In contemporary epistemology, sceptical arguments are motivated either by the closure principle or the underdetermination principle. Therefore, it is very important to figure out the structure of the sceptical argument before coming up with an anti-sceptic strategy. With a review of the debate on the relationship between the two principles from Anthony Brueckner to Kevin McCain, it is argued that while maintaining the weak closed justification (WCJ*), closure and underdetermination are not logically equivalent. As a result, two independent (...)
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  24. Pablo Acuña & Dennis Dieks (2014). Another Look at Empirical Equivalence and Underdetermination of Theory Choice. European Journal for Philosophy of Science 4 (2):153-180.score: 24.0
    In 1991 Larry Laudan and Jarret Leplin proposed a solution for the problem of empirical equivalence and the empirical underdetermination that is often thought to result from it. In this paper we argue that, even though Laudan and Leplin’s reasoning is essentially correct, their solution should be accurately assessed in order to appreciate its nature and scope. Indeed, Laudan and Leplin’s analysis does not succeed in completely removing the problem or, as they put it, in refuting the thesis of (...)
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  25. John Worrall (2011). Underdetermination, Realism and Empirical Equivalence. Synthese 180 (2):157 - 172.score: 22.0
    Are theories 'underdetermined by the evidence' in any way that should worry the scientific realist? I argue that no convincing reason has been given for thinking so. A crucial distinction is drawn between data equivalence and empirical equivalence. Duhem showed that it is always possible to produce a data equivalent rival to any accepted scientific theory. But there is no reason to regard such a rival as equally well empirically supported and hence no threat to realism. Two theories are empirically (...)
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  26. Aviezer Tucker (1998). Unique Events: The Underdetermination of Explanation. [REVIEW] Erkenntnis 48 (1):61-83.score: 22.0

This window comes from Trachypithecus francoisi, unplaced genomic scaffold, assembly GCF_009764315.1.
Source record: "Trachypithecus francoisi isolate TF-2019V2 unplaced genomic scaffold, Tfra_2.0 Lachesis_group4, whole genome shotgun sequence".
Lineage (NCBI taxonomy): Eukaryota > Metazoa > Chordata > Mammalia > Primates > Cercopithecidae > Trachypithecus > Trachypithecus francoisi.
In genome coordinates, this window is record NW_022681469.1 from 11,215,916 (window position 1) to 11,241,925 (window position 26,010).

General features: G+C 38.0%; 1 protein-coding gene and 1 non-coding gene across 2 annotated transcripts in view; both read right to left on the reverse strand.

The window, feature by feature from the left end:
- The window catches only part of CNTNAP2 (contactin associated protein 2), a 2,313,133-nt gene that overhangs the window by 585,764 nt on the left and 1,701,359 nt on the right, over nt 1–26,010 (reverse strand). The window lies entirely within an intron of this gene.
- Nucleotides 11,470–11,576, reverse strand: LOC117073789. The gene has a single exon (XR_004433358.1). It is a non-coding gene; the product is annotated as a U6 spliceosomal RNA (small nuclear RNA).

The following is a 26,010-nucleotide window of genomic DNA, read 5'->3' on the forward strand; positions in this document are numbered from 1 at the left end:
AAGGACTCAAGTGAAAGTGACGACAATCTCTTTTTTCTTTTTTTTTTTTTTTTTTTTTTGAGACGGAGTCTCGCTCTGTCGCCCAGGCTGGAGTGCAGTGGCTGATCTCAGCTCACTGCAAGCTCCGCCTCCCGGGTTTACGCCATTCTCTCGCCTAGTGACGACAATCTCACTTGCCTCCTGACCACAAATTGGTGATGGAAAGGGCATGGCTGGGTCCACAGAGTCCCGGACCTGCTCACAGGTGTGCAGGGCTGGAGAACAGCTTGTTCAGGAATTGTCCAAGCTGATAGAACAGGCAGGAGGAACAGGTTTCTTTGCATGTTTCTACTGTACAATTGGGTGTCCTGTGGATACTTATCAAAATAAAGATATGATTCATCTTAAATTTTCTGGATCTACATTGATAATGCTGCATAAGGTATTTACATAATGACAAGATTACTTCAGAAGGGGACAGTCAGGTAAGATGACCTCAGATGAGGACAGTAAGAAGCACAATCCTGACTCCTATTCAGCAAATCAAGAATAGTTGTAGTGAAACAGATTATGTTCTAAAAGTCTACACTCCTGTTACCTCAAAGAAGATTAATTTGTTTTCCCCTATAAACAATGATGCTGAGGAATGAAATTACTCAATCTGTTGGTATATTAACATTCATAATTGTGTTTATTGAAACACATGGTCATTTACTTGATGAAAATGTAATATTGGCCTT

The paper explicates unique events and investigates their epistemology. Explications of unique events as individuated, different, and emergent are philosophically uninteresting. Unique events are topics of why-questions that radically underdetermine all their potential explanations. Uniqueness that is relative to a level of scientific development is differentiated from absolute uniqueness. Science eliminates relative uniqueness by discovery of recurrence of events and properties, falsification of assumptions of why-questions, and methodological simplification e.g. by explanatory methodological reduction. Finally, an overview of contemporary philosophical disputes (...)
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  27. Jochen Briesen (2010). Reconsidering Closure, Underdetermination, and Infallibilism. Grazer Philosophische Studien 80 (1):221-234.score: 18.0
    Anthony Brueckner argues for a strong connection between the closure and the underdetermination argument for scepticism. Moreover, he claims that both arguments rest on infallibilism: In order to motivate the premises of the arguments, the sceptic has to refer to an infallibility principle. If this were true, fallibilists would be right in not taking the problems posed by these sceptical arguments seriously. As many epistemologists are sympathetic to fallibilism, this would be a very interesting result. However, in this paper (...)
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  28. Alexander Bird (2007). Underdetermination and Evidence. In Bradley John Monton (ed.), Images of Empiricism: Essays on Science and Stances, with a Reply From Bas C. Van Fraassen. Oxford University Press.score: 18.0
    I present an argument that encapsulates the view that theory is underdetermined by evidence. I show that if we accept Williamson's equation of evidence and knowledge, then this argument is question-begging. I examine ways of defenders of underdetermination may avoid this criticism. I also relate this argument and my critique to van Fraassen's constructive empiricism.